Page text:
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I arrived at the hostel and immediately made friends, drank far too much rum, and danced bachata until 6am – before I had even seen the island by daylight! I knew that I was going to love this country from that very first night, especially because I was immediately slammed in the face with the realisation that 8/10 men on this island are model material. I have never been surrounded by such good looking men, and so many of them, in all of my life. And they all dance my favourite style of dance/ music. Can you say dream life?
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The following day I stumbled my hung over self through streets and walls to find an entrance to the beach – meaning, a restaurant that granted me permission to walk through their property to reach the beach since my skin is white (albeit tanned white). I was instantly disappointed. For as far as you could see in both directions along the perfect white sand beach – tourist traps, overpriced seats to rent outside billion dollar resorts, local people desperately pleading people to have their hair braided or to buy woven bracelets or take oil massages, fat old Russian men with young Dominican girls sitting on their legs laughing at jokes that aren’t even funny.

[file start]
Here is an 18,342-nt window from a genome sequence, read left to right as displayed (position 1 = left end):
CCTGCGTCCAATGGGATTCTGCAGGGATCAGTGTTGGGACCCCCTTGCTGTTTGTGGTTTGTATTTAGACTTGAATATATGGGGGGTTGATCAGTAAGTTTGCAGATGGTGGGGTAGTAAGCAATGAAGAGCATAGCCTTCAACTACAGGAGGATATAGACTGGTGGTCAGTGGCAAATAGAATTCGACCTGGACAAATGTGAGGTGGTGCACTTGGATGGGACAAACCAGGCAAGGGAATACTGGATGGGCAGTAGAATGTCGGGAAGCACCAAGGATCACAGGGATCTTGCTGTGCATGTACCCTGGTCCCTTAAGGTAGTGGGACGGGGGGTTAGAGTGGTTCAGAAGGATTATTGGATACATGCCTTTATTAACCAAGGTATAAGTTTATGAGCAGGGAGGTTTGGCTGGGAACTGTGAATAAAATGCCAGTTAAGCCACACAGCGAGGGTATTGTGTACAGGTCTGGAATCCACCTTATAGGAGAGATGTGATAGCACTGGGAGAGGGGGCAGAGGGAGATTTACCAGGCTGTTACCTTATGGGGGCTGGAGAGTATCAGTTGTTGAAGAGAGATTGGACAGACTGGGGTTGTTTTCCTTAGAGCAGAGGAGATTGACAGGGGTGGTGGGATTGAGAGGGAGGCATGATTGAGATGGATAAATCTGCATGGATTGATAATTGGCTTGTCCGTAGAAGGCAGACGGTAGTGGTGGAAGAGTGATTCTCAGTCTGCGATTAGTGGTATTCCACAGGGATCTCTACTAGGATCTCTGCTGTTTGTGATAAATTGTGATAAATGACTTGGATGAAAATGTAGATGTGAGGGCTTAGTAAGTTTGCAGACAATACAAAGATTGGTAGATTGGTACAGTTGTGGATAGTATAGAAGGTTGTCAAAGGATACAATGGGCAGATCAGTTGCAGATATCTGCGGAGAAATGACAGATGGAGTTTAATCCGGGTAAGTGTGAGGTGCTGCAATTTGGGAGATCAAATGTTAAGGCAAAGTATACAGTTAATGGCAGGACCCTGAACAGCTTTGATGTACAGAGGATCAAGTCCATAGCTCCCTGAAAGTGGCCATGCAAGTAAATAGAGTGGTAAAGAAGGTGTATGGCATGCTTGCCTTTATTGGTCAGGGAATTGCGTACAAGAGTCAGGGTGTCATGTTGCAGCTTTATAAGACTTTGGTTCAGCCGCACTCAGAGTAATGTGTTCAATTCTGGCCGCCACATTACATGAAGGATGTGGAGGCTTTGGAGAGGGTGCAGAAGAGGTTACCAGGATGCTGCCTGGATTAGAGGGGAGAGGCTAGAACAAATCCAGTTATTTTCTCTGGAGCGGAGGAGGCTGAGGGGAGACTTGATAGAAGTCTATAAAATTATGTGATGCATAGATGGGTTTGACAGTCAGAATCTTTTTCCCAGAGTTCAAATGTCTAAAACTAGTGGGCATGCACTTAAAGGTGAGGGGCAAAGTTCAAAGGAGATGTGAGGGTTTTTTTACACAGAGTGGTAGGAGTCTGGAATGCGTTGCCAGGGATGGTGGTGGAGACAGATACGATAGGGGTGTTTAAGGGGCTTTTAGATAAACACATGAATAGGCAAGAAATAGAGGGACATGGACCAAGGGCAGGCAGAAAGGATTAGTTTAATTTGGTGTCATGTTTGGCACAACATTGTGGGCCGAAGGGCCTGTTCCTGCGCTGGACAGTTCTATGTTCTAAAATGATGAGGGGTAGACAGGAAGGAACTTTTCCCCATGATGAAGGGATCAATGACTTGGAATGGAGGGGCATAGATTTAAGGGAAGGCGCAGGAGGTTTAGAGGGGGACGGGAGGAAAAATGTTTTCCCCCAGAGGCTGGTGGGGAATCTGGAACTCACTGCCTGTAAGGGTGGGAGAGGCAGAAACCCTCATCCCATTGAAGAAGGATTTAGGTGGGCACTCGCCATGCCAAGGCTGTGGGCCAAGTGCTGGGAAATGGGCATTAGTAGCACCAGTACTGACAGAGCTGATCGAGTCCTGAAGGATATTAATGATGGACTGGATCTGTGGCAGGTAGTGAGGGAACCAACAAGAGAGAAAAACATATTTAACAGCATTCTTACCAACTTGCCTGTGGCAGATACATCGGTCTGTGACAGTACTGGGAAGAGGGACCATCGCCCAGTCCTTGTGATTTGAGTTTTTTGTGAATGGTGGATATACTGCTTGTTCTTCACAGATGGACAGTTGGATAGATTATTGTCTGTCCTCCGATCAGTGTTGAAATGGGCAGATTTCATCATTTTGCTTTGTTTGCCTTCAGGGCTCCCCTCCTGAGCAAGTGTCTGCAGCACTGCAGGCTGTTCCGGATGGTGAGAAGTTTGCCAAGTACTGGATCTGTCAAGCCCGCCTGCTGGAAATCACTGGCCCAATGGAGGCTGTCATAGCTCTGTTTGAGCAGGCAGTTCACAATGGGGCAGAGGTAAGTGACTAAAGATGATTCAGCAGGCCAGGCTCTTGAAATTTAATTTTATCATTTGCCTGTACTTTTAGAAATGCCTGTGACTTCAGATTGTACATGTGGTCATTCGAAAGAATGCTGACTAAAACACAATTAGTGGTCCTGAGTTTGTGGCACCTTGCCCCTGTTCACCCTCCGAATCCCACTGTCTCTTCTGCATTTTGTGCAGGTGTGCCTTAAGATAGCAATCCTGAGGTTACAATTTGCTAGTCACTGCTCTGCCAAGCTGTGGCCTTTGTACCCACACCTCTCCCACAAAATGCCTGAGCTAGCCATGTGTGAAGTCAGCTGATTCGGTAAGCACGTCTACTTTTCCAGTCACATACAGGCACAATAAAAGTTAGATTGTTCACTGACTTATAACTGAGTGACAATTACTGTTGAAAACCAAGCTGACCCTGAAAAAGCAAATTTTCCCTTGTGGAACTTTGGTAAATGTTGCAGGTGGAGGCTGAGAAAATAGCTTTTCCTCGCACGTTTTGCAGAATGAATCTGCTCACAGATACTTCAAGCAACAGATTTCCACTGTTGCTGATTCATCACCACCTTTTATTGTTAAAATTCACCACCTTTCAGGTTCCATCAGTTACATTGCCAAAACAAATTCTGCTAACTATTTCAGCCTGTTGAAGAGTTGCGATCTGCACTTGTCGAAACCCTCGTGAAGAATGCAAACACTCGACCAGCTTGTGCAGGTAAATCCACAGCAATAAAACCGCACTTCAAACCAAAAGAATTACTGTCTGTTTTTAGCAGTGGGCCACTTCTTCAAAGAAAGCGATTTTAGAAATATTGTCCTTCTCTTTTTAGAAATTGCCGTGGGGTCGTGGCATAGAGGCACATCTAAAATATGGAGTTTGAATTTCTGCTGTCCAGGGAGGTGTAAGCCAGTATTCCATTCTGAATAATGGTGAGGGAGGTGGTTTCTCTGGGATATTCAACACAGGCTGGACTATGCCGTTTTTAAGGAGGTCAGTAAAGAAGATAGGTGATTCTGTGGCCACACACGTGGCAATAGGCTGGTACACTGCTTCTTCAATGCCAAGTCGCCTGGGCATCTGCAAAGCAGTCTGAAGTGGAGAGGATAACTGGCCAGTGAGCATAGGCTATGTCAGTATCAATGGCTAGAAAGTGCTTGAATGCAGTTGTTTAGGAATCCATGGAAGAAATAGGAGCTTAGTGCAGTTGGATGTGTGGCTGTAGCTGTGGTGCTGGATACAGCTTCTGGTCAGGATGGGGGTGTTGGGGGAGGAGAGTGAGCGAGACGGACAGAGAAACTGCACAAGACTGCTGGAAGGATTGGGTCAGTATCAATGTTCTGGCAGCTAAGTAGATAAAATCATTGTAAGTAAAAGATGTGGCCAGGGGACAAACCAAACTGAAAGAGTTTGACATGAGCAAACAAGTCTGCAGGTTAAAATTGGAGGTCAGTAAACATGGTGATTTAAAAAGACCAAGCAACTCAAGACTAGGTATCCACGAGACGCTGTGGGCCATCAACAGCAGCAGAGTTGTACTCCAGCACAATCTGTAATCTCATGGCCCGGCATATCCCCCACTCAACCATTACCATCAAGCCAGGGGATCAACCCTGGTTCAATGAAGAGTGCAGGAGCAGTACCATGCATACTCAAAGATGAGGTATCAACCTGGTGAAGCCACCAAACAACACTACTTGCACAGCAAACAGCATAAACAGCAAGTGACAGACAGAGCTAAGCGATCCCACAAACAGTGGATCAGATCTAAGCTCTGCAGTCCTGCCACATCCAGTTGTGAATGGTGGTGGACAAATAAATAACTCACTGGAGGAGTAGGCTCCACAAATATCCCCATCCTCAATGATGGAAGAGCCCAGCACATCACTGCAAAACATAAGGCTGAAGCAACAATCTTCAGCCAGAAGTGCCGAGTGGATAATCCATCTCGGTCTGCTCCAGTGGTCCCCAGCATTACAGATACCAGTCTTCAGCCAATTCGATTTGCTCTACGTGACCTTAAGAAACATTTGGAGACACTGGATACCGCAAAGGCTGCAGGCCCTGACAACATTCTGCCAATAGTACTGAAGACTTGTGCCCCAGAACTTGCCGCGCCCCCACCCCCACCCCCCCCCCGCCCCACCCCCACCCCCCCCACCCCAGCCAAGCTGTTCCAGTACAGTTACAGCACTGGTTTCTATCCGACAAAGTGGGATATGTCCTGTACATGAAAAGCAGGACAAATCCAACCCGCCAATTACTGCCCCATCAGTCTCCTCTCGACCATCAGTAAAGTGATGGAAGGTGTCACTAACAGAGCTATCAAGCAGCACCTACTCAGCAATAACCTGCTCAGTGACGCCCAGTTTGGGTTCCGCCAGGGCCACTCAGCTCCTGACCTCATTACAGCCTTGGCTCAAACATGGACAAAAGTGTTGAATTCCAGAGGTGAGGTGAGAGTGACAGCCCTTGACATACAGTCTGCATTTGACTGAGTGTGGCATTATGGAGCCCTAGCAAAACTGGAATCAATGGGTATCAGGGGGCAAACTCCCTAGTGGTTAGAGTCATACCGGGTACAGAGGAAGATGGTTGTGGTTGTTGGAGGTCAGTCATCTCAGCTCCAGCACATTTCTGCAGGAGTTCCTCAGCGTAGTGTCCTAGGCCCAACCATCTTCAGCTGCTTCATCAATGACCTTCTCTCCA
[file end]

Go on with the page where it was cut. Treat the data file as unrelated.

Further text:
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The water was as blue as the sky and I didn’t even swim, again I wanted to vomit. I spoke to my friend, a well-travelled German guy in his 40’s. He said he walked for 7 hours in one direction just to see when it ended. He ended up taking a moto-concho (motorbike taxi) back to the hostel as it never did. I left the beach, laughing when I saw a bunch of tourists screaming and drinking aboard a pirate ship, thinking I was better off back at the hostel with the other travellers and my Chileno and Dominican friends who also felt the same way as I about the terribly exploited island.